It would be unthinkable to pull the university out at this point – it would utterly destroy an already threatened town and, I think, it would cause great damage to the university. This was clearly at the forefront of Coates’s mind, too. The solution is not to withdraw from this strange place, but to dilute and divert the damage it causes and perhaps, even, to find ways to use its strengths. Greater engagement with Northern communities might be one way to save it – we have some big largely empty buildings up there that will be getting emptier, and that might not be a bad place for some face-to-face branching out, perhaps semi-autonomously, perhaps in partnership with colleges in the region. It also has potential as a place for a research retreat though it is not exactly a Mecca that would draw people to it, especially without transit links to sustain it. A well-designed research centre cost a fortune to build, though, so it would be nice to get some use out of it.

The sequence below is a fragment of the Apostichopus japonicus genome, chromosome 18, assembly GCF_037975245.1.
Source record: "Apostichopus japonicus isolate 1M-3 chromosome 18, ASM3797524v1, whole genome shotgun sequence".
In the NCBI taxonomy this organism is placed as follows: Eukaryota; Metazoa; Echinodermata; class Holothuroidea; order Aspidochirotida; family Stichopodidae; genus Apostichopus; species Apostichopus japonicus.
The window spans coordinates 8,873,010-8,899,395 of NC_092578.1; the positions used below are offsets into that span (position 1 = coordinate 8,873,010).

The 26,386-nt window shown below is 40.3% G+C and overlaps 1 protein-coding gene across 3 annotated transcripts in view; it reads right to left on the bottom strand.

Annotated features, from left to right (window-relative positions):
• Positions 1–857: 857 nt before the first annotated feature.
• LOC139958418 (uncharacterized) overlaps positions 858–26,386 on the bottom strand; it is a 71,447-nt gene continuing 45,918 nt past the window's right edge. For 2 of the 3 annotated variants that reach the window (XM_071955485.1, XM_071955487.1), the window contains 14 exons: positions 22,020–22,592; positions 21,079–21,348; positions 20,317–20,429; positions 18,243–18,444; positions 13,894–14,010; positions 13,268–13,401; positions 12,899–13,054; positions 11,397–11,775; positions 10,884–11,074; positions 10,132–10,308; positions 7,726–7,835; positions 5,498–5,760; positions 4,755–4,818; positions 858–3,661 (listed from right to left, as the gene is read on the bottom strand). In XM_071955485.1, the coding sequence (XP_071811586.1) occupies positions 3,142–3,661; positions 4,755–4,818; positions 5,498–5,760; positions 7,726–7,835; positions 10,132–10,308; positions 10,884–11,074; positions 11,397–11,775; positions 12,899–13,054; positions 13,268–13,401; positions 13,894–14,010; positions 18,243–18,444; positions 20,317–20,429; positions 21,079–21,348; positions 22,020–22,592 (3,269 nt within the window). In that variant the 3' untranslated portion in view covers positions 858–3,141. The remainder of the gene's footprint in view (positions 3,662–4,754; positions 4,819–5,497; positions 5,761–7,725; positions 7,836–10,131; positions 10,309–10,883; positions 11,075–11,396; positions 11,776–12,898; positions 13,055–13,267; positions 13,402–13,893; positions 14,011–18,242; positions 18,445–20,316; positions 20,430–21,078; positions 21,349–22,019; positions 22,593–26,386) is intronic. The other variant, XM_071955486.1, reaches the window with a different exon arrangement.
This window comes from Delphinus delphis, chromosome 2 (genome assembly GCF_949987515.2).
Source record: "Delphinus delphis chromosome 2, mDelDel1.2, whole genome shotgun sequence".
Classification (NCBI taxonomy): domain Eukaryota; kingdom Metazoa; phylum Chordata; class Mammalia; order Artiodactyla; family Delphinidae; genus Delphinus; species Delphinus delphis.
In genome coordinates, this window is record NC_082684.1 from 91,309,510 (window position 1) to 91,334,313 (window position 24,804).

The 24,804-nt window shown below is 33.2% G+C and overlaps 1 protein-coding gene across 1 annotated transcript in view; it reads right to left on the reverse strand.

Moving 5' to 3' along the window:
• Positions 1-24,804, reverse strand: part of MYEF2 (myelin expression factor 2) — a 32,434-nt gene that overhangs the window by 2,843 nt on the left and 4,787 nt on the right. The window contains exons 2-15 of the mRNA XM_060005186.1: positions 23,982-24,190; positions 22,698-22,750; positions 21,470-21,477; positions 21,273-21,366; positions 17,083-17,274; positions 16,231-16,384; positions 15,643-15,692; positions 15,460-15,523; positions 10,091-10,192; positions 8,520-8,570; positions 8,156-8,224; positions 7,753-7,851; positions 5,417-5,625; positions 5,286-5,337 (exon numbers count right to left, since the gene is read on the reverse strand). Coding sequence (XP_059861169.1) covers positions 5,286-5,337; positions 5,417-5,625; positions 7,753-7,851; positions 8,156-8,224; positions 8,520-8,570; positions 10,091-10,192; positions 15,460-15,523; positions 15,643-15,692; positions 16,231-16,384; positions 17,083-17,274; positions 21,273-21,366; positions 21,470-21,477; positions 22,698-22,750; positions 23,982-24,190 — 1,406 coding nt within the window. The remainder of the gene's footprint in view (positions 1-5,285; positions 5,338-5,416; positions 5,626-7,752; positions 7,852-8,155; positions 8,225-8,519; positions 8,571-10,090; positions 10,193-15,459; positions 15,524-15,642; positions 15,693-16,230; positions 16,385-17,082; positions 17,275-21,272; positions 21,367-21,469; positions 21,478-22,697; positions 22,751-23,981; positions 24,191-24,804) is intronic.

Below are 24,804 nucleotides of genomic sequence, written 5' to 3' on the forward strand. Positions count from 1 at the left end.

Perhaps more importantly, we should not pull out because Athabasca is a part of the soul of the institution. It is a little fitting that Athabasca University has – not without resistance – had its fortunes tied to this town. Athabasca is kind-of who we are and, to a large extent, defines who we should aspire to be. As an institution we are, right now, a decaying frontier town on the edge of civilization that was once a thriving metropolis, forced to help ourselves and one another battle with the elements, a caring bunch of individuals bound by a common purpose but stuck in a wilderness that cares little for us and whose ties with the outside world are fickle, costly, and tenuous. Athabasca is certainly a hobble but it is our hobble and, if we want to move on, we need to find ways to make the best of it – to find value in it, to move people and things away from it that it impedes the most, at least where we can, but to build upon it as a mythic hub that helps to define our identity, a symbolic centre for our thinking. We can and will help ourselves and one another to make it great again. And we have a big advantage that our home town lacks: a renewable and sustainable resource and product. Very much unlike Athabasca the town, the source of our wealth is entirely in our people, and the means we have for connecting them. We have the people already: we just need to refocus on the connection.